AB 1783 Necessitated By Ricardo Lara’s Pay-to-Play Scandal and the $2 Million Success Bonus Awarded to Lara’s Political Mentor for Lobbying Him While Evading Disclosure Laws
FOR IMMEDIATE RELEASE
April 28, 2022
(Sacramento, CA)--Yesterday, the Assembly Elections Committee unanimously approved, in a bipartisan vote, Assemblymember Marc Levine’s legislation, AB 1783, which would require anyone paid to influence mergers and acquisitions of domestic insurance companies or health care service plans to register with the State as a lobbyist and comply with State lobbyist reporting and disclosure requirements required by law. AB 1783 would close a loophole that until now has allowed a person to avoid lobbying rules and regulations in California.
Levine’s legislation was necessitated by incumbent Insurance Commissioner Ricardo Lara’s pay-to–play scandal, in which lobbyists connected to Lara made $2 million lobbying him on behalf of Lara’s insurance company donor, while evading disclosure laws for lobbying activity.
After Lara was sworn into office in 2019, it was revealed he had accepted tens of thousands of dollars in insurance money during his campaign from executives at insurance company, Applied Underwriters, and their spouses. At the time, Applied was seeking to merge with its subsidiary, a merger that required approval from Lara’s department. Applied hired two “consultants” to lobby Lara–including his former mentor, Fabian Nunez. These lobbyists met with Lara, but were able to circumvent lobbying disclosure laws while doing so. After Lara let the merger go through, thes lobbyists sued Applied for a $2 million success bonus they claimed they were owed. A review of news stories about the scandal and an explainer video can be found here.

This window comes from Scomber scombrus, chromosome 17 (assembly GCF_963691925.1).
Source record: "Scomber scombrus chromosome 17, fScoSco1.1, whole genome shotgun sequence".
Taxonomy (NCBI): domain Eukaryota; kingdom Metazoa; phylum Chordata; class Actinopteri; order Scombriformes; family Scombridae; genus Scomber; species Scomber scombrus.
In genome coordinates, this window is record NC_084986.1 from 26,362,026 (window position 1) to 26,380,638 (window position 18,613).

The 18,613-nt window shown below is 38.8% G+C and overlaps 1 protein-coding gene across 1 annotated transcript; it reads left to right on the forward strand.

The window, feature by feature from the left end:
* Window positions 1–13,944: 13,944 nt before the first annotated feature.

“The Insurance Commissioner is supposed to stand with the people of California and stand up for ethics and transparency,” said Assemblymember and candidate for Insurance Commissioner, Marc Levine. “Ricardo Lara has repeatedly shown who he stands with and what he stands for. Lara does the bidding of his insurance donors, helps his lobbyist friends make millions, and fights against transparency in government—even going so far as to attempt to automatically delete government emails. When I’m Insurance Commissioner, we will end the corruption, hold insurance companies accountable, and ensure all Californains have access to quality and affordable coverage.”
AB 1783 is part of a broader reform package authored by Levine to restore ethics and transparency to a department plagued by scandal under its current leadership. Levine’s bills would also require the Insurance Commissioner to publicly disclose all meetings between their office and any interested party (including lobbyists and insurance company executives), mandate transparency from insurance companies about their investments in and underwriting of fossil fuel projects, and protect government documents from being deleted by unscrupulous public officials.
AB 1783 now heads to the Assembly Appropriations Committee.